Harvard Medical School
Stephen Lory  

Dept. of Microbiology and Immunobiology

Harvard Medical School

NRB, Room 1038A

77 Avenue Louis Pasteur

Boston, MA 02115

phone: 617-432-5099

fax: 617-738-7664


Click here to visit the Lory Lab Website.


Research Summary

The major research efforts in the laboratory are directed towards understanding the molecular basis of pathogenesis of human infections caused by opportunistic gram-negative bacteria. The projects aim to better understand the molecular basis of regulation of expression of determinants of pathogenicity by the microorganisms, starting from signal perception and transmission, regulation of gene expression at the transcriptional and post-transcriptional levels and the targeting mechanisms of the virulence factors to their site of action. We have used Pseudomonas aeruginosa as a model opportunistic pathogen, because of its importance in infections of individuals with cystic fibrosis, patients with neutropenia, or those with serious burns and wounds. In each of these environments, the unique host-parasite relationship allows us to examination of a variety of bacterial factors that lead to colonization, persistence and resistance to host defenses.

The focus of the current work in the area of regulation is a broad attempt to define the complex signaling pathways and genetic regulatory networks, controlling virulence determinants. The areas investigated include the analyses of the functions of the various phosphorylation-based signaling pathways in assimilating and transmitting environmental cues leading to selective and controlled transcription specific genes encoding virulence factors. Recently discovered small regulatory RNAs, responsible for the post-transcriptional control of genes are also investigated in the lab. The lab has a major effort in determining the role of cyclic nucleotides in coordinating expression and function of factors involved in the formation of different polysaccharide matrices and secreted toxins that are major virulence determinants expressed by P. aeruginosa during chronic infections.

Another area of research in the laboratory focuses on studying the evolution of virulence traits in P. aeruginosa.  We have identified several mobile elements, arranged in blocks of genes (so called genomic islands) that can move between bacteria, resulting in re-shaping of the genetic repertoire of individual recipient strains. The mechanisms and the consequences of this type of horizontal gene transfer, particularly if it leads to the acquisition of new virulence traits, will be analyzed in several infection models.


Selected Publications

Kulasekara, H., Lee V, Brencic, A., Urbach, J., Miyata, S., Lee, D.G., Neely, A.N.,  Hayakawa, Y., Ausubel, F.M., and  Lory, S. (2006). Systematic analysis of Pseudomonas aeruginosa proteins with diguanylate cyclase and phosphodiesterase domains reveals a role for cyclic di-GMP in virulence. Proc. Natl. Acad. Sci. USA. USA. 103: 2839-2844.

Kulasekara, BR  Kulasekara, H.D.,   Wolfgang, M. C.,   Stevens, L.,  Frank D.W,  and Lory, S. (2006). Acquisition and evolution of the exoU locus in Pseudomonas aeruginosa. J. Bacteriol. 188:4037-50.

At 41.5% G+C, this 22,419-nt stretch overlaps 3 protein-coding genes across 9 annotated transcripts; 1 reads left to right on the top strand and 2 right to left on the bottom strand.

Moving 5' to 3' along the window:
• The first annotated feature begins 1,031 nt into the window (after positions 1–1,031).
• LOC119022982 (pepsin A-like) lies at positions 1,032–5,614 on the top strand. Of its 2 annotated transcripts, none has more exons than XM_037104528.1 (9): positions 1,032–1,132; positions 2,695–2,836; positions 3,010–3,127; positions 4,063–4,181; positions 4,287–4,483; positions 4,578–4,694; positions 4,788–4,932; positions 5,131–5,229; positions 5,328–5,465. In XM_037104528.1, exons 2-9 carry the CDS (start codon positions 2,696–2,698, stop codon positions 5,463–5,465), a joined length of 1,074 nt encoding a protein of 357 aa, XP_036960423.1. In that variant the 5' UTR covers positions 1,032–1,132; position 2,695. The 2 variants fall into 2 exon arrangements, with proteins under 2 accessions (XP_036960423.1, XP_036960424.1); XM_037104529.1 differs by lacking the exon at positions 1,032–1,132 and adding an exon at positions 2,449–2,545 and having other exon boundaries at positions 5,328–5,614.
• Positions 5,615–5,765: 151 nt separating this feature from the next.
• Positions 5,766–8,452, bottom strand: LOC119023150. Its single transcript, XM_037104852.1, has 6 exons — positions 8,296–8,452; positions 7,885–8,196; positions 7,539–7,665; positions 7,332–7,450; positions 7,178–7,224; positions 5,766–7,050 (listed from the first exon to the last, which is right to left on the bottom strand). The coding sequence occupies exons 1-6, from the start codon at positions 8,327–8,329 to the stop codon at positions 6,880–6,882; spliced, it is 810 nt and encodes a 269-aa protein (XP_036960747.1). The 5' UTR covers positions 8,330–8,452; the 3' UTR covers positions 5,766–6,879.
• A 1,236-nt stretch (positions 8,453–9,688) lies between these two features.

Mougous, J.D., Cuff, M.E., Raunser S., Shen A., Zhou M., Gifford C.A., Goodman A.L., Joachimiak G., Ordonez C.L., Lory S., Walz .T, Joachimiak A., and Mekalanos J.J. (2006). A virulence locus of Pseudomonas aeruginosa encodes a protein secretion apparatus. Science. 312:1526-30.

Qiu, X. Gurkar, A.U. and Lory, S. (2006) Inter-strain transfer of the large pathogenicity island (PAPI-1) of Pseudomonas aeruginosa . Proc. Natl. Acad. Sci. USA. 103:19830-5.

Merighi M., Lee V.T.,  Hyodo M.,  Hayakawa Y. and  Lory S. (2007) The second messenger bis-(3’-5’)-cyclic-GMP and its PilZ domain-containing receptor Alg44 are required for alginate biosynthesis in Pseudomonas aeruginosa . Mol. Microbiol 65:876-9.

Lee V.T, Matewish J.M., Kessler J.L., Hyodo M., Hayakawa Y., and Lory S. (2007) A cyclic-di-GMP receptor required for bacterial exopolysaccharide production. Mol. Microbiol 65:1474-84.

Arnoldo A.,  Curak J., Kittanakom S., Chevelev I.,  Lee V.T., Sahebol-Amri M., Koscik B.,   Ljuma L., Roy P. J., Bedalov A.,  Nislow C., Merrill R.,  Lory S., Stagljar I. (2008) Identification of small molecule inhibitors of Pseudomonas aeruginosa Exotoxin S using a yeast phenotypic screen. PLoS Genetics  29:4 e1000005)

Mathee K., Narasimhan G., Qiu X., Camilo Valdes C., Matewish J.M., Koehrsen M.,   Rokas A., Yandava C.N.,   Engels R., Zeng E., Olavarietta R.,  Doud M., Smith R.,    Montgomery P., White J., Godfrey P.A., Kodira C., Birren B., Galagan J. and Lory S. (2008).  Dynamics of Pseudomonas aeruginosa genome evolution. Proc. Natl. Acad. Sci. USA. USA. 105:3100-5.

Huang J., Lesser C., and Lory S (2008) The essential role of the CopNproteinfor Chlamydia pneumoniae intracellular growth. Nature. 456:112-5.

Goodman AL.,  Merighi M., M Hyodo M., Ventre I.,  Filloux A., and Lory S. (2009). Direct interaction between sensor kinase proteins mediates acute and chronic disease phenotypes in a bacterial pathogen Genes and Development  23:249-59.
Brencic, A.  McFarland, C,   McManus, H.R., Castang, S., Mogno, I., Dove, S.L. and    Lory, S. (2009). The GacS/GacA signal transduction system of Pseudomonas aeruginosa acts exclusively through its control over the transcription of the RsmY and RsmZ regulatory small RNAs. Mol. Microbiol. 73:434-45

Klepac-Ceraj V,  Lemon K.P.,   Martin T.R, Allgaier M., Kembel S.W., Knapp A.A.,  Lory S.,   Brodie E.L., Lynch S.V., Bohannan B.J.M., Green J.L.,  Maurer B.A. and  Kolter R.G. (2010).  Relationship between cystic fibrosis respiratory tract bacterial communities and age, genotype, antibiotics and Pseudomonas aeruginosa.  Environmental Microbiol.  In press.